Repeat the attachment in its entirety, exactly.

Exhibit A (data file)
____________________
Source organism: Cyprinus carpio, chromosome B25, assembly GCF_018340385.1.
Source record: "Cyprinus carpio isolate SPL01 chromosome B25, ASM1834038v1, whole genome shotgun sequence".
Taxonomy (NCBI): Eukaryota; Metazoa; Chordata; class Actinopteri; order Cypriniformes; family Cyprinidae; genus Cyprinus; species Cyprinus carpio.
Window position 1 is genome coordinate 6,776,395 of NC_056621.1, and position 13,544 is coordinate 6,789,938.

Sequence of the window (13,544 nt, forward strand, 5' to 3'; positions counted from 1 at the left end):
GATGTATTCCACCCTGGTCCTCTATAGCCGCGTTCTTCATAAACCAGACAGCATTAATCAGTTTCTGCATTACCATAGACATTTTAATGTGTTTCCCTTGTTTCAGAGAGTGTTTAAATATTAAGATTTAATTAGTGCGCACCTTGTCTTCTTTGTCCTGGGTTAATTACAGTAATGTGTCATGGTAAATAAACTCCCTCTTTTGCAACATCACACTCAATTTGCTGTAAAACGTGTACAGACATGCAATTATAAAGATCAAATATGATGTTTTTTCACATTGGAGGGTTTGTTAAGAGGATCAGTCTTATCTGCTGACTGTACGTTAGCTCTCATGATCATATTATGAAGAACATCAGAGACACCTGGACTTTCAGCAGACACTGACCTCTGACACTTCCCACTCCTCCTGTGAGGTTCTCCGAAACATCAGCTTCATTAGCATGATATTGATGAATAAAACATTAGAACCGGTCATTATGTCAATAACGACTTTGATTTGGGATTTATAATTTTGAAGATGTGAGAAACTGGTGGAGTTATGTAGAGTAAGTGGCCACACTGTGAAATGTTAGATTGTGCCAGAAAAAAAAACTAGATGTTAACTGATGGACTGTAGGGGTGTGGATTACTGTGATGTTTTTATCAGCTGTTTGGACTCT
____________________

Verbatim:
Source organism: Cyprinus carpio, chromosome B25, assembly GCF_018340385.1.
Source record: "Cyprinus carpio isolate SPL01 chromosome B25, ASM1834038v1, whole genome shotgun sequence".
Taxonomy (NCBI): Eukaryota; Metazoa; Chordata; class Actinopteri; order Cypriniformes; family Cyprinidae; genus Cyprinus; species Cyprinus carpio.
Window position 1 is genome coordinate 6,776,395 of NC_056621.1, and position 13,544 is coordinate 6,789,938.

Sequence of the window (13,544 nt, forward strand, 5' to 3'; positions counted from 1 at the left end):
GATGTATTCCACCCTGGTCCTCTATAGCCGCGTTCTTCATAAACCAGACAGCATTAATCAGTTTCTGCATTACCATAGACATTTTAATGTGTTTCCCTTGTTTCAGAGAGTGTTTAAATATTAAGATTTAATTAGTGCGCACCTTGTCTTCTTTGTCCTGGGTTAATTACAGTAATGTGTCATGGTAAATAAACTCCCTCTTTTGCAACATCACACTCAATTTGCTGTAAAACGTGTACAGACATGCAATTATAAAGATCAAATATGATGTTTTTTCACATTGGAGGGTTTGTTAAGAGGATCAGTCTTATCTGCTGACTGTACGTTAGCTCTCATGATCATATTATGAAGAACATCAGAGACACCTGGACTTTCAGCAGACACTGACCTCTGACACTTCCCACTCCTCCTGTGAGGTTCTCCGAAACATCAGCTTCATTAGCATGATATTGATGAATAAAACATTAGAACCGGTCATTATGTCAATAACGACTTTGATTTGGGATTTATAATTTTGAAGATGTGAGAAACTGGTGGAGTTATGTAGAGTAAGTGGCCACACTGTGAAATGTTAGATTGTGCCAGAAAAAAAAACTAGATGTTAACTGATGGACTGTAGGGGTGTGGATTACTGTGATGTTTTTATCAGCTGTTTGGACTCT